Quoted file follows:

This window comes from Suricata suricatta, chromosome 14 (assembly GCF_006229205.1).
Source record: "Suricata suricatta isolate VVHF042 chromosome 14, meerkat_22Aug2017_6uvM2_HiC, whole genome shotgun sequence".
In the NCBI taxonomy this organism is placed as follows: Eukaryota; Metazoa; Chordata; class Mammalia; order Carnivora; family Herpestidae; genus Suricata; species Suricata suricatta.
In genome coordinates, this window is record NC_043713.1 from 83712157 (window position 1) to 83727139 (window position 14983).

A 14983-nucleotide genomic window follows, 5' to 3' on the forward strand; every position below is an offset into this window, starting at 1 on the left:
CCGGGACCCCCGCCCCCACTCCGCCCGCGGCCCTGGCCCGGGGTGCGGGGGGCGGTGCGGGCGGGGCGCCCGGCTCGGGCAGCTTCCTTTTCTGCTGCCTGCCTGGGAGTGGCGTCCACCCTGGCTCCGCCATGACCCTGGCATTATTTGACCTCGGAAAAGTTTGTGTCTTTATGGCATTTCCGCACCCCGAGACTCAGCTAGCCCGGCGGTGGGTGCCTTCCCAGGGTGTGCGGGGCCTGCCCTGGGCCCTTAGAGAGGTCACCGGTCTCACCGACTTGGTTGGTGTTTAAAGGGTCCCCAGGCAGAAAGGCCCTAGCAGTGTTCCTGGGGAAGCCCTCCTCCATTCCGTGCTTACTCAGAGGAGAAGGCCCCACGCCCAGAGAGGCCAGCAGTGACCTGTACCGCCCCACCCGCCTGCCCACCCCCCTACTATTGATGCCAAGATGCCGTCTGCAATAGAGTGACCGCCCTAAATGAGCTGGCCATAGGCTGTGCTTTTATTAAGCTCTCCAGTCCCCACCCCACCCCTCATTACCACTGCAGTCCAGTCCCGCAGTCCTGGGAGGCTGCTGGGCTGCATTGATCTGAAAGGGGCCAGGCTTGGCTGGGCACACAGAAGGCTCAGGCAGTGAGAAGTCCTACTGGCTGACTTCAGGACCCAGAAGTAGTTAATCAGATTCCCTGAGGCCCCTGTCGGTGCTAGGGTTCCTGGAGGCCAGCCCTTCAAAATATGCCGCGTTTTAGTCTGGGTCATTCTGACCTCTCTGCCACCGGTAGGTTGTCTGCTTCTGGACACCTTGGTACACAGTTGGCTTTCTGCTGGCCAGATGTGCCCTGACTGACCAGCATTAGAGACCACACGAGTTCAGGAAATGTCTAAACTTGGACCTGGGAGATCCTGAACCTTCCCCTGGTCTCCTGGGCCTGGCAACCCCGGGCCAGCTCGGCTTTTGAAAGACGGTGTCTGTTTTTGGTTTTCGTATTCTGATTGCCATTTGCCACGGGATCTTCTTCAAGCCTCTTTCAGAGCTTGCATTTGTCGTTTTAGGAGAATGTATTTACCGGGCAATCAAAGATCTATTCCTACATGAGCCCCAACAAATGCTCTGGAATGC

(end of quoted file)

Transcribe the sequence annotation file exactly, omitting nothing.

This window comes from Suricata suricatta, chromosome 14 (assembly GCF_006229205.1).
Source record: "Suricata suricatta isolate VVHF042 chromosome 14, meerkat_22Aug2017_6uvM2_HiC, whole genome shotgun sequence".
In the NCBI taxonomy this organism is placed as follows: Eukaryota; Metazoa; Chordata; class Mammalia; order Carnivora; family Herpestidae; genus Suricata; species Suricata suricatta.
In genome coordinates, this window is record NC_043713.1 from 83712157 (window position 1) to 83727139 (window position 14983).

A 14983-nucleotide genomic window follows, 5' to 3' on the forward strand; every position below is an offset into this window, starting at 1 on the left:
CCGGGACCCCCGCCCCCACTCCGCCCGCGGCCCTGGCCCGGGGTGCGGGGGGCGGTGCGGGCGGGGCGCCCGGCTCGGGCAGCTTCCTTTTCTGCTGCCTGCCTGGGAGTGGCGTCCACCCTGGCTCCGCCATGACCCTGGCATTATTTGACCTCGGAAAAGTTTGTGTCTTTATGGCATTTCCGCACCCCGAGACTCAGCTAGCCCGGCGGTGGGTGCCTTCCCAGGGTGTGCGGGGCCTGCCCTGGGCCCTTAGAGAGGTCACCGGTCTCACCGACTTGGTTGGTGTTTAAAGGGTCCCCAGGCAGAAAGGCCCTAGCAGTGTTCCTGGGGAAGCCCTCCTCCATTCCGTGCTTACTCAGAGGAGAAGGCCCCACGCCCAGAGAGGCCAGCAGTGACCTGTACCGCCCCACCCGCCTGCCCACCCCCCTACTATTGATGCCAAGATGCCGTCTGCAATAGAGTGACCGCCCTAAATGAGCTGGCCATAGGCTGTGCTTTTATTAAGCTCTCCAGTCCCCACCCCACCCCTCATTACCACTGCAGTCCAGTCCCGCAGTCCTGGGAGGCTGCTGGGCTGCATTGATCTGAAAGGGGCCAGGCTTGGCTGGGCACACAGAAGGCTCAGGCAGTGAGAAGTCCTACTGGCTGACTTCAGGACCCAGAAGTAGTTAATCAGATTCCCTGAGGCCCCTGTCGGTGCTAGGGTTCCTGGAGGCCAGCCCTTCAAAATATGCCGCGTTTTAGTCTGGGTCATTCTGACCTCTCTGCCACCGGTAGGTTGTCTGCTTCTGGACACCTTGGTACACAGTTGGCTTTCTGCTGGCCAGATGTGCCCTGACTGACCAGCATTAGAGACCACACGAGTTCAGGAAATGTCTAAACTTGGACCTGGGAGATCCTGAACCTTCCCCTGGTCTCCTGGGCCTGGCAACCCCGGGCCAGCTCGGCTTTTGAAAGACGGTGTCTGTTTTTGGTTTTCGTATTCTGATTGCCATTTGCCACGGGATCTTCTTCAAGCCTCTTTCAGAGCTTGCATTTGTCGTTTTAGGAGAATGTATTTACCGGGCAATCAAAGATCTATTCCTACATGAGCCCCAACAAATGCTCTGGAATGC